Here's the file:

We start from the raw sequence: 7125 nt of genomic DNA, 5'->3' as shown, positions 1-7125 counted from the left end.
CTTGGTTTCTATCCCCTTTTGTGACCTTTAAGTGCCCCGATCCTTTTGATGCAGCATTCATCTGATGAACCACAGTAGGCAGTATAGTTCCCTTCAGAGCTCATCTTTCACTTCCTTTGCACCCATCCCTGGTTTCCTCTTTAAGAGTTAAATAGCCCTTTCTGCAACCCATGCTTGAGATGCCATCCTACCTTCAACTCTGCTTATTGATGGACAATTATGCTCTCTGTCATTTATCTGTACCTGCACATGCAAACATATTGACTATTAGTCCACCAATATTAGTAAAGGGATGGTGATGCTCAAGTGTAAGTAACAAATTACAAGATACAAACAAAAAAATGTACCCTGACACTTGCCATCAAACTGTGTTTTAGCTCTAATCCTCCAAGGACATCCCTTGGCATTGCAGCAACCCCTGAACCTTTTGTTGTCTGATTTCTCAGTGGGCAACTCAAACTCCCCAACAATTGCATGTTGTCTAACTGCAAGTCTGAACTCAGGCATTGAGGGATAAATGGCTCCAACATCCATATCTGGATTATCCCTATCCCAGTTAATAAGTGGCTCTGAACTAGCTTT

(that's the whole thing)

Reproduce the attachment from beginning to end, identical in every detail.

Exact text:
We start from the raw sequence: 7125 nt of genomic DNA, 5'->3' as shown, positions 1-7125 counted from the left end.
CTTGGTTTCTATCCCCTTTTGTGACCTTTAAGTGCCCCGATCCTTTTGATGCAGCATTCATCTGATGAACCACAGTAGGCAGTATAGTTCCCTTCAGAGCTCATCTTTCACTTCCTTTGCACCCATCCCTGGTTTCCTCTTTAAGAGTTAAATAGCCCTTTCTGCAACCCATGCTTGAGATGCCATCCTACCTTCAACTCTGCTTATTGATGGACAATTATGCTCTCTGTCATTTATCTGTACCTGCACATGCAAACATATTGACTATTAGTCCACCAATATTAGTAAAGGGATGGTGATGCTCAAGTGTAAGTAACAAATTACAAGATACAAACAAAAAAATGTACCCTGACACTTGCCATCAAACTGTGTTTTAGCTCTAATCCTCCAAGGACATCCCTTGGCATTGCAGCAACCCCTGAACCTTTTGTTGTCTGATTTCTCAGTGGGCAACTCAAACTCCCCAACAATTGCATGTTGTCTAACTGCAAGTCTGAACTCAGGCATTGAGGGATAAATGGCTCCAACATCCATATCTGGATTATCCCTATCCCAGTTAATAAGTGGCTCTGAACTAGCTTT